Anata no Warehouse

Kowloon Walled City inspired arcade with dystopian vibes

By Jianne Soriano   Jun 12, 2018

Anata no Warehouse (Your Warehouse) or Kawasaki Warehouse is an arcade centre inspired by Kowloon Walled City in Hong Kong. Designed by Taishiro Hoshino in 2009, this five-storey building's interiors also gives off a dystopian aesthetic while recreating the famed Walled City.

Hong Kong's Kowloon Walled City was known as a "city within a city," was a hugely and densely populated housing settlement. Originally starting as a military fort, the City transformed into an urban settlement during the British rule. In the 1950s to 1970s, the City became a hub for triads, prostitution and illegal practices because the whole City was largely ungoverned.

An estimated 33,000 (some reports say 50,000) people lived within the walls, squashed into 2.6-hectares (roughly the size of two rugby fields). The City was demolished in 1993 despite outspread protest among its residents.

Mailboxes that are still commonly used in Hong Kong's old buildings.
Mailboxes that are still commonly used in Hong Kong's old buildings.

Anata no Warehouse recreated the City down to precise details, this includes the signs, aesthetics and even sounds which you will hear upon entering. By studying old photographs and even importing trash from Hong Kong to Japan, the signs are also hand painted just like it was in the City to truly transform the place into the famed cramped City. As a Hong Konger, I felt like I was not in Kawasaki anymore.

The entrance to the warehouse with the Chinese name of Kowloon Walled City.
The entrance to the warehouse with the Chinese name of Kowloon Walled City.

From the entrance, you will be greeted with the sign written in Chinese that this is Kowloon Walled City with accompanying sound effects. Immediately, you would hear Cantonese-speaking voices with gritty windows. If you peak through one of the windows, a recreation of the City's heaven for prostitution can be seen.

Faded postings were recreated to the warehouse.
Faded postings were recreated to the warehouse.

As you take the escalator up, the facade of the City becomes much clearer with store signs, mail boxes, wall postings and a meat vendor stall that you could still see (and try) in Hong Kong today. A poster of Bruce Lee could be seen from the inside of one of the apartments. From here on, the City and dystopian aesthetics mix with the arcade games and there are plenty to choose from.

An imitation of how the apartments would like in the original.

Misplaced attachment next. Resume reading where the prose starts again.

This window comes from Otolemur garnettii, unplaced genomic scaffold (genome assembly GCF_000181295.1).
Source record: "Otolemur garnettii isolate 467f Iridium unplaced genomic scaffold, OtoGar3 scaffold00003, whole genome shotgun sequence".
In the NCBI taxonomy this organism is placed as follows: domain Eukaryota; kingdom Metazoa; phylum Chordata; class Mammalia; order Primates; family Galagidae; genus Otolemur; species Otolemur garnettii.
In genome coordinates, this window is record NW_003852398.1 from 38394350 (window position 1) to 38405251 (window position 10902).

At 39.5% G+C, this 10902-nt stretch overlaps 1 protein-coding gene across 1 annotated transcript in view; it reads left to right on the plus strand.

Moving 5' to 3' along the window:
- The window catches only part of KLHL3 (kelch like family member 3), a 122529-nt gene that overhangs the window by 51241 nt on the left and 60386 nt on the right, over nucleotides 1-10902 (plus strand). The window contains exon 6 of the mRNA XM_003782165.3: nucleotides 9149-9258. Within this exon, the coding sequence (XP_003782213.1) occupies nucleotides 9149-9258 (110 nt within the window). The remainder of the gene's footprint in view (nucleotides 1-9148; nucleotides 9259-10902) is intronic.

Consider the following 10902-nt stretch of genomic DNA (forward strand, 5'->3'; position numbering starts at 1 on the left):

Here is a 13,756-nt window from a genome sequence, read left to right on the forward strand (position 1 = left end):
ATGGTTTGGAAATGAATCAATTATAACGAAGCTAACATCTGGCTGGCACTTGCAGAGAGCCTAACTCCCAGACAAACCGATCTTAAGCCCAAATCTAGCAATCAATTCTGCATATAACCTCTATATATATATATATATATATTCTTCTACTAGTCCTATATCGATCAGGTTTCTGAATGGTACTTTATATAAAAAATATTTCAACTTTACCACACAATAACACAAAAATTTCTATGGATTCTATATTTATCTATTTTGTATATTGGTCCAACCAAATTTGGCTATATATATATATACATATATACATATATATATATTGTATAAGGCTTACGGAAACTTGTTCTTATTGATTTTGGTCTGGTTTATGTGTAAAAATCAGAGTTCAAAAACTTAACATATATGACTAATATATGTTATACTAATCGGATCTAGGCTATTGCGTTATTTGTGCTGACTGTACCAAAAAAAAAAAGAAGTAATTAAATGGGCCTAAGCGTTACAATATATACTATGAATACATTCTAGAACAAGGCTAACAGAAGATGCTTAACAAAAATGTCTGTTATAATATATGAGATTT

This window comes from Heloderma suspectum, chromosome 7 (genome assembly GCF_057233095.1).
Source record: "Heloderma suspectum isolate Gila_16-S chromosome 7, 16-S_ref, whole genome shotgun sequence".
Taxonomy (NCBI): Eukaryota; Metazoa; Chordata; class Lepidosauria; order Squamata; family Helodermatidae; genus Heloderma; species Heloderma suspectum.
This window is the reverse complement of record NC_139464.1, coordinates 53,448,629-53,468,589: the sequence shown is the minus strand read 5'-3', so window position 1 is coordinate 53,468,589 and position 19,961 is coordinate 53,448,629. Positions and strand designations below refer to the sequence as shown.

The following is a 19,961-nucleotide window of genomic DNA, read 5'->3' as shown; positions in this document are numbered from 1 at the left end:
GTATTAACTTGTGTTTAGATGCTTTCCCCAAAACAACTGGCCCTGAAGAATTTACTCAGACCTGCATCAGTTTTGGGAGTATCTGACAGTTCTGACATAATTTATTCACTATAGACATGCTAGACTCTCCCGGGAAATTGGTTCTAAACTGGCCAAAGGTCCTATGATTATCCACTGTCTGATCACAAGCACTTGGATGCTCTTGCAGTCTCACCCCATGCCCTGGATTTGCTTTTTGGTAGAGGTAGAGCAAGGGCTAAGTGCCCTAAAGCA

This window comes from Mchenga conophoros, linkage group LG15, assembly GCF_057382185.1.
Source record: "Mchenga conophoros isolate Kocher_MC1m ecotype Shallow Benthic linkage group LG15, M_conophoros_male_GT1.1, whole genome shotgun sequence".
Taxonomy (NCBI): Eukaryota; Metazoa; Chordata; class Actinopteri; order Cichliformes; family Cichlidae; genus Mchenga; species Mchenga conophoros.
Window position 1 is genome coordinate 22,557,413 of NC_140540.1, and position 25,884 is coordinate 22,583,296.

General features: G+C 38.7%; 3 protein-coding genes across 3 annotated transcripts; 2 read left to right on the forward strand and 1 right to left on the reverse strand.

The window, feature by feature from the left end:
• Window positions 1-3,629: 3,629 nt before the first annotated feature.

An imitation of how the apartments would like in the original.

The City can also be described as a building block, with residents using ladders to go from one "apartment" to another. This can be felt to as you go another floor up and feel closer to the recreated houses matched with clothing lines, broken windows and a balcony filled with plants.

Other than the Walled City recreation, the warehouse is a full-functioning arcade.
Other than the Walled City recreation, the warehouse is a full-functioning arcade.

Besides the City-inspired interior, the warehouse is a full-functioning arcade. Claw machines, purikura, racing, street fighter and dance-dance revolution are among the classics you can indulge yourself. Given the warehouse's semi-creepy vibes, only those over 18 are allowed to enter.

While the top-floor is nothing like the others being Greek themed, it does offer pool tables and darts among others. As you exit, a seemingly dangerous river of acid awaits which you have to cross through the ragged stones. The design of the entrance is a yin-yang, a great way to welcome anyone.

The entrance from the car park gives off dystopian vibes.
The entrance from the car park gives off dystopian vibes.

Anata no Warehouse is a must for thrill-seekers and entertainment lovers that want to do something that's a little bit off the beaten path.

Getting there

10 minutes walk from Keiyuu-Kawasaki Station

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Join the discussion

Kim B a week ago
What a unique find - from the pictures it definitely feels like a slice of Hong Kong in Japan!
Jianne Soriano Author a week ago
Hi Kim! Yes! I'm from Hong Kong and it definitely felt like I was back in the city for a little while. While I don't know how the original Kowloon Walled City was like, the attention to detail on the design was impressive on this one (wish they change the numbers too! They're too long for a Hong Kong number).